Use Code BALT69 for a $69 Ticket to One Day University on July 9

Alpine skiing: Mikaela Shiffrin set up as U.S. star

Associated Press

If Mikaela Shiffrin continues to race as well as she has been, she is setting herself up to be the biggest star of the Pyeongchang Olympics. Not just of Alpine skiing, but the entire Winter Games.

To put it simply: She is about as close to unbeatable as can be right now.

Shiffrin, a 22-year-old American, won the first five women’s World Cup races she entered in 2018, competing against the best the world has to offer and outclassing them time and again. And Shiffrin is not merely winning — she is overwhelming opponents, sometimes collecting victories by more than 1.5 seconds, a large margin in a sport often decided by hundredths.

Born in Colorado and raised in New Hampshire and Vermont, Shiffrin was 18 at the 2014 Sochi Games, when she became the youngest Olympic slalom champion in history. Her 41st career World Cup race win, which came in January, equaled the highest total for a ski racer under 23.

Now she heads to Pyeongchang as an overwhelming favorite to be the first to win consecutive slalom golds. What’s more, she will be a contender to win the giant slalom and combined, too, for a chance to match the Alpine record of three titles at one Olympics.

It’s possible that she could enter the super-G and downhill, too, which would make her something never seen these days: a five-event threat.

“When I go to South Korea, I’m not going to be thinking about what I did in Sochi or what I did even previously in this season,” Shiffrin said. “Hopefully, I’ll just be thinking about the task at hand.”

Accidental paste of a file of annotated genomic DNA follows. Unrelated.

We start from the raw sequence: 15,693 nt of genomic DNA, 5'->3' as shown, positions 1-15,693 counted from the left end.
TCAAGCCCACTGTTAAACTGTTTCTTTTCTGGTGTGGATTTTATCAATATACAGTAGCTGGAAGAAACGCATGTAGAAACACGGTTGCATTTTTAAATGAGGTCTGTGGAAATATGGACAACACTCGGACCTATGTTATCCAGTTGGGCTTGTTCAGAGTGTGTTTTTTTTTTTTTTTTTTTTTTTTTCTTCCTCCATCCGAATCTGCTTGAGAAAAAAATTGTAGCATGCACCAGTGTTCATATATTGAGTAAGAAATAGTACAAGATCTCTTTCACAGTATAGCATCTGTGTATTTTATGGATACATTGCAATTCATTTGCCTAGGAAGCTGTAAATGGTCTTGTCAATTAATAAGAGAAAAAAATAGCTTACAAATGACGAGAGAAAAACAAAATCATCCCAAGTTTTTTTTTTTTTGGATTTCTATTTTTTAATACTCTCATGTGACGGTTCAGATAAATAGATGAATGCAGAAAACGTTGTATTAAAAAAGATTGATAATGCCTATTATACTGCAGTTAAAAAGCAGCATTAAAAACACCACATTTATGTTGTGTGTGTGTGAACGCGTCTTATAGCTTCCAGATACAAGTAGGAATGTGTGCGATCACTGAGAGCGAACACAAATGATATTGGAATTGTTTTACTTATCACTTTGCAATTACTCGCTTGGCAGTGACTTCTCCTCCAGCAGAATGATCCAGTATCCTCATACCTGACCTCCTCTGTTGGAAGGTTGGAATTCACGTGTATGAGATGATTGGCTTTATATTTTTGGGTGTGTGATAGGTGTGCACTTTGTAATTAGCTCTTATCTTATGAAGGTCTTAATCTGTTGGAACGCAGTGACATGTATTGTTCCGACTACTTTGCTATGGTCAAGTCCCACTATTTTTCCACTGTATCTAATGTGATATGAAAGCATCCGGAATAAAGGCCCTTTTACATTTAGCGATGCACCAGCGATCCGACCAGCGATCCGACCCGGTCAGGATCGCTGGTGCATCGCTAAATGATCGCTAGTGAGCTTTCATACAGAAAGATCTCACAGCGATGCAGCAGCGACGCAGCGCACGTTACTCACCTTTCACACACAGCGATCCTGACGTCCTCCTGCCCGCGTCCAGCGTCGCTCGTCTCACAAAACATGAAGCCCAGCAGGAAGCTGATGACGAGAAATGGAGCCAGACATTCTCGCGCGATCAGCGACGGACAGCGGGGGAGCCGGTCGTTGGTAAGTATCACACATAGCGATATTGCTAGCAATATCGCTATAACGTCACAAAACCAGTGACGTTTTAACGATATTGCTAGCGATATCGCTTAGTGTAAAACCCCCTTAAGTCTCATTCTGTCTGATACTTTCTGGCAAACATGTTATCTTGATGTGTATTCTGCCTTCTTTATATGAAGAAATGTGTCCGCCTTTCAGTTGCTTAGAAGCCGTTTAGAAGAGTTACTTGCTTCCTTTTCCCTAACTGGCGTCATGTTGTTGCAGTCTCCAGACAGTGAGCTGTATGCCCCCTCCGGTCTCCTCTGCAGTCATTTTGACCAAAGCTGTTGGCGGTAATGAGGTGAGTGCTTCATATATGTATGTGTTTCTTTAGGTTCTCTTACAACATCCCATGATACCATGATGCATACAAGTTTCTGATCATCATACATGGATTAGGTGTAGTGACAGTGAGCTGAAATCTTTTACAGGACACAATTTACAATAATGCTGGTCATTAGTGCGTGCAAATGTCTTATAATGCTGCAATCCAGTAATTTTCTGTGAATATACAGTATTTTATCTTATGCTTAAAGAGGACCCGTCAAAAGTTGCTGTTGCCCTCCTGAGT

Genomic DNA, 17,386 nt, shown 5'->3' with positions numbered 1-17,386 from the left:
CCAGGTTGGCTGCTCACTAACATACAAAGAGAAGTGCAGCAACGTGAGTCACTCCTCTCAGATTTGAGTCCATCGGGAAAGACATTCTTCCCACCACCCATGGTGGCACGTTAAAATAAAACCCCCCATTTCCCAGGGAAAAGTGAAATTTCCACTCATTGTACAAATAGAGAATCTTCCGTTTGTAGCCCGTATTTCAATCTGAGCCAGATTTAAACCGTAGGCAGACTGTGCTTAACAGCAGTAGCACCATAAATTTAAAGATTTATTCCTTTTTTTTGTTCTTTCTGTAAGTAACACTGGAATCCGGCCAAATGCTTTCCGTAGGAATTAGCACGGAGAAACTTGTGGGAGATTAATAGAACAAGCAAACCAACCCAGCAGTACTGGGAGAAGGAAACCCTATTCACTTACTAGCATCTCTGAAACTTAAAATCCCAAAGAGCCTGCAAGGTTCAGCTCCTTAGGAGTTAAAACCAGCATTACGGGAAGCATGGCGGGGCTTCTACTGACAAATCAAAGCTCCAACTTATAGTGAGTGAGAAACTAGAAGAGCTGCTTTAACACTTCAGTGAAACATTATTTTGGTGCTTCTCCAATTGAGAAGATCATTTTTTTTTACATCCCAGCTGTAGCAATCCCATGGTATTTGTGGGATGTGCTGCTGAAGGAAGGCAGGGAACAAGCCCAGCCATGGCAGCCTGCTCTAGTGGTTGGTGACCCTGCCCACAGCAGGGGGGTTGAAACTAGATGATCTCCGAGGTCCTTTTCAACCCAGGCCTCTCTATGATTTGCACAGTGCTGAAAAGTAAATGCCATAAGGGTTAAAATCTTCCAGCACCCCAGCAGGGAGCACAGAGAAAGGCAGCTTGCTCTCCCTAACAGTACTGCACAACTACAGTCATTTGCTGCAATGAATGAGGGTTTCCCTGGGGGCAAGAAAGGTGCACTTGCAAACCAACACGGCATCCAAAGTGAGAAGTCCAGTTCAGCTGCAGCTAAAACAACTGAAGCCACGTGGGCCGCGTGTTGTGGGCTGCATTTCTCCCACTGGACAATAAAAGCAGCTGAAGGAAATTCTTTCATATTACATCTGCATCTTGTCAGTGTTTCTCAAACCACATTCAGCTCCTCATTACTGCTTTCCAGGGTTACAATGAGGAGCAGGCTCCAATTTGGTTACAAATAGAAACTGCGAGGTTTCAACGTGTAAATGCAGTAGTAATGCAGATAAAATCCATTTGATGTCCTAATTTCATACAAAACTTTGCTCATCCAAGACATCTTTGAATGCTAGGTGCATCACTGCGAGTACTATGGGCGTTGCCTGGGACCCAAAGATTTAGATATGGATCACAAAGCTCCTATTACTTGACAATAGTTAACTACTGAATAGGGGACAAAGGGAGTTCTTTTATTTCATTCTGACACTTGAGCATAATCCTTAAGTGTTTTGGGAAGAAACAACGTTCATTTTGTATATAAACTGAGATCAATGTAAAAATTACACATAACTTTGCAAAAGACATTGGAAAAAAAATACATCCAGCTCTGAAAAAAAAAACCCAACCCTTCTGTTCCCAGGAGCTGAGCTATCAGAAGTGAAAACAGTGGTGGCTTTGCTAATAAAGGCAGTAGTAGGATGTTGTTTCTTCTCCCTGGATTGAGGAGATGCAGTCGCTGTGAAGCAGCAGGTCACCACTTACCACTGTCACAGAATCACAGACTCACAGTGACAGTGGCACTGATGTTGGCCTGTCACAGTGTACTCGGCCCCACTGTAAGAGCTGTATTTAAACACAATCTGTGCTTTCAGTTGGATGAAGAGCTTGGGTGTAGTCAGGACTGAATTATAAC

VONN’S RETURN AND FAREWELL: Shiffrin’s U.S. teammate Lindsey Vonn was supposed to be the one to watch at the Sochi Olympics but never got the chance to defend her downhill gold medal from Vancouver in 2010 because of a knee injury. Back on the sport’s biggest stage for the last time at age 33, Vonn can add to her legacy as one of the all-time greatest ski racers (she owns a women’s record 78 World Cup wins) by earning one more medal in a speed event, downhill or super-G.

ELUSIVE GOLD: Marcel Hirscher is as dominant among the men as Shiffrin is among the women. The Austrian has won an unprecedented six consecutive overall World Cup titles and appears on his way to No. 7. As of mid-January, he put together a five-slalom winning streak. “He is just better. That’s the way it is,” said Henrik Kristoffersen, a Norwegian who perpetually ends up in second place, behind Hirscher. But for everything he’s done, Hirscher has yet to win an Olympic gold medal, despite four top-five finishes in slalom or giant slalom at Sochi and Vancouver.

REMEMBER THESE NAMES: Some folks to keep an eye on who could spring a surprise include Petra Vlhova of Slovakia, the last person to beat Shiffrin in a slalom race before the American’s lengthy winning streak; Sofia Goggia of Italy, who will be making her Olympic debut but won two World Cup races on the mountain in South Korea in March 2017; Michael Matt of Austria, whose older brother Mario defeated Hirscher for the gold in slalom four years ago; Andrew Weibrecht of the United States (nickname: War Horse), who came out of nowhere to pick up medals in 2010 and 2014 and maybe — just maybe — could do it again.